BAKERSFIELD, Calif. (KGET) — After visiting her brother in Seattle, RoseMary Brooks decided on a huge undertaking — driving across the country back to her home in Louisiana.
She started on Friday evening. By the following afternoon, Brooks had veered off course. She called family and pulled over at a gas station in Selma, Calif., to look up her granddaughter’s address in Los Angeles, where she planned to regroup.
But she continued to experience difficulty on her way to L.A., running out of gas at about 5:40 p.m. She pulled over on Interstate 5, south of Highway 166.
Her granddaughter told Brooks to stay put as she left to meet her. She also alerted AAA and authorities to be on the lookout for her grandmother.
An hour later, Brooks was dead.
The 69-year-old was struck and killed by a Dodge Ram after getting out of her car, according to the California Highway Patrol. It’s unclear why she left the vehicle.
The CHP says it appeared she was walking in traffic lanes, but Brooks’ son, James Lea, 50, said it’s the family’s belief the pickup hit her as soon as she got out of her car. He said there isn’t much of a shoulder in the area where she stopped and she was next to the roadway.
Upon hearing of his mother’s difficulties earlier in the day, Lea made plans to travel from his home in Portland to L.A. to join Brooks on the cross-country drive. He had told her not to attempt the trip on her own, but she was adamant she could do it.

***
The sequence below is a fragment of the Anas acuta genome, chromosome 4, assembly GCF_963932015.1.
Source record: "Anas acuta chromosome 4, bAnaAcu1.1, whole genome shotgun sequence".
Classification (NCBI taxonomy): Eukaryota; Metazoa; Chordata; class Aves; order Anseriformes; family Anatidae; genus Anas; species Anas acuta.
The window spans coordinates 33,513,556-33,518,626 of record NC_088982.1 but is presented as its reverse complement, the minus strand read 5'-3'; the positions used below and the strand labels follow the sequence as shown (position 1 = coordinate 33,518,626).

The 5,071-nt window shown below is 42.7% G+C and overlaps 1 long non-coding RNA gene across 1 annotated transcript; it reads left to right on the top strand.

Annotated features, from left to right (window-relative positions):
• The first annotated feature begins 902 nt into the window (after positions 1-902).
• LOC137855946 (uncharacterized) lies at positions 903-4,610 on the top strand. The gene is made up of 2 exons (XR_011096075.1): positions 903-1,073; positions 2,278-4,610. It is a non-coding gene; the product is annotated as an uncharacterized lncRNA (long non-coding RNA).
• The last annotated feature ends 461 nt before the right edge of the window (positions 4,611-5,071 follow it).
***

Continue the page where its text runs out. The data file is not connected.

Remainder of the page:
“I’m surprised she got as far as she did,” Lea said. “She never drove that far on her own.”
The granddaughter, Shameeka Gultry, 32, said Brooks didn’t seem panicked when she talked to her despite being stuck on the side of the road. She continued talking with Brooks until Brooks’ phone died.
As she approached the location her grandmother had given her, Gultry saw multiple vehicles with flashing lights then noticed a Nissan Altima by the roadway — the same car Brooks drove. She feared the worst. Emergency responders confirmed Brooks had died.
Lea said his mother was born in Louisiana, raised in Seattle and had spent the past 20 years back in Louisiana. She recently planned to move to Seattle, but had conflicting feelings about leaving her longtime home, according to her son.
Since her death, dozens of people have contacted him from Louisiana to express their condolences, Lea said. He hadn’t realized his mother had so many friends.
The family is doing its best to cope with her death.
“She was a great mother, grandmother and great-grandmother,” Lea said. “She was a great woman.”